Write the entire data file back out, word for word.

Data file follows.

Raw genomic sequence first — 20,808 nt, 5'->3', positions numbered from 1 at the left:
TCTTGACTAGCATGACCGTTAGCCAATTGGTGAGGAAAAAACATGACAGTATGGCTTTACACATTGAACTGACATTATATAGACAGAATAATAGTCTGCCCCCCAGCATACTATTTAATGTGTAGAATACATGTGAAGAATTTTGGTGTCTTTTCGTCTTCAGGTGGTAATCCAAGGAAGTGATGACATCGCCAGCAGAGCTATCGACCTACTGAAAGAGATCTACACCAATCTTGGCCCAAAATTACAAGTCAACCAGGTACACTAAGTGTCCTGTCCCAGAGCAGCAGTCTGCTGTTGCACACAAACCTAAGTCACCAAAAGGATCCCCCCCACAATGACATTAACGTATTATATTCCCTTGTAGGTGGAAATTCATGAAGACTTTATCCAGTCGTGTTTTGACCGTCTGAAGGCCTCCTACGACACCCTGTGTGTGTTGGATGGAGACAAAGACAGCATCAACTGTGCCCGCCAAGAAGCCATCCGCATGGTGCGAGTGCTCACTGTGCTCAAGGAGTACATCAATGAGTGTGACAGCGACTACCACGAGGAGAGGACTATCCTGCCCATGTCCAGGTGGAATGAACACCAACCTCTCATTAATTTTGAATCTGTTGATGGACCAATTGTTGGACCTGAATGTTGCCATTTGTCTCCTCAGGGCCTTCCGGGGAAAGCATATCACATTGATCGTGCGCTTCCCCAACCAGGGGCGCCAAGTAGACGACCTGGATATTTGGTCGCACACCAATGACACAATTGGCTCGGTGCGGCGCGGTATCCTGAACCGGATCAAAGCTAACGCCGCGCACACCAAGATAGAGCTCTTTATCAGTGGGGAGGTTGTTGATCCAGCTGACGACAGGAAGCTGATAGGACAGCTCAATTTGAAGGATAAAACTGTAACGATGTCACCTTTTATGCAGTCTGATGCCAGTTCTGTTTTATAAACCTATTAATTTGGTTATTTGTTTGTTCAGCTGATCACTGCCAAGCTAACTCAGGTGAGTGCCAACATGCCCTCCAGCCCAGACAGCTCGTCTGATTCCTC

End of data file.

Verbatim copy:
Raw genomic sequence first — 20,808 nt, 5'->3', positions numbered from 1 at the left:
TCTTGACTAGCATGACCGTTAGCCAATTGGTGAGGAAAAAACATGACAGTATGGCTTTACACATTGAACTGACATTATATAGACAGAATAATAGTCTGCCCCCCAGCATACTATTTAATGTGTAGAATACATGTGAAGAATTTTGGTGTCTTTTCGTCTTCAGGTGGTAATCCAAGGAAGTGATGACATCGCCAGCAGAGCTATCGACCTACTGAAAGAGATCTACACCAATCTTGGCCCAAAATTACAAGTCAACCAGGTACACTAAGTGTCCTGTCCCAGAGCAGCAGTCTGCTGTTGCACACAAACCTAAGTCACCAAAAGGATCCCCCCCACAATGACATTAACGTATTATATTCCCTTGTAGGTGGAAATTCATGAAGACTTTATCCAGTCGTGTTTTGACCGTCTGAAGGCCTCCTACGACACCCTGTGTGTGTTGGATGGAGACAAAGACAGCATCAACTGTGCCCGCCAAGAAGCCATCCGCATGGTGCGAGTGCTCACTGTGCTCAAGGAGTACATCAATGAGTGTGACAGCGACTACCACGAGGAGAGGACTATCCTGCCCATGTCCAGGTGGAATGAACACCAACCTCTCATTAATTTTGAATCTGTTGATGGACCAATTGTTGGACCTGAATGTTGCCATTTGTCTCCTCAGGGCCTTCCGGGGAAAGCATATCACATTGATCGTGCGCTTCCCCAACCAGGGGCGCCAAGTAGACGACCTGGATATTTGGTCGCACACCAATGACACAATTGGCTCGGTGCGGCGCGGTATCCTGAACCGGATCAAAGCTAACGCCGCGCACACCAAGATAGAGCTCTTTATCAGTGGGGAGGTTGTTGATCCAGCTGACGACAGGAAGCTGATAGGACAGCTCAATTTGAAGGATAAAACTGTAACGATGTCACCTTTTATGCAGTCTGATGCCAGTTCTGTTTTATAAACCTATTAATTTGGTTATTTGTTTGTTCAGCTGATCACTGCCAAGCTAACTCAGGTGAGTGCCAACATGCCCTCCAGCCCAGACAGCTCGTCTGATTCCTC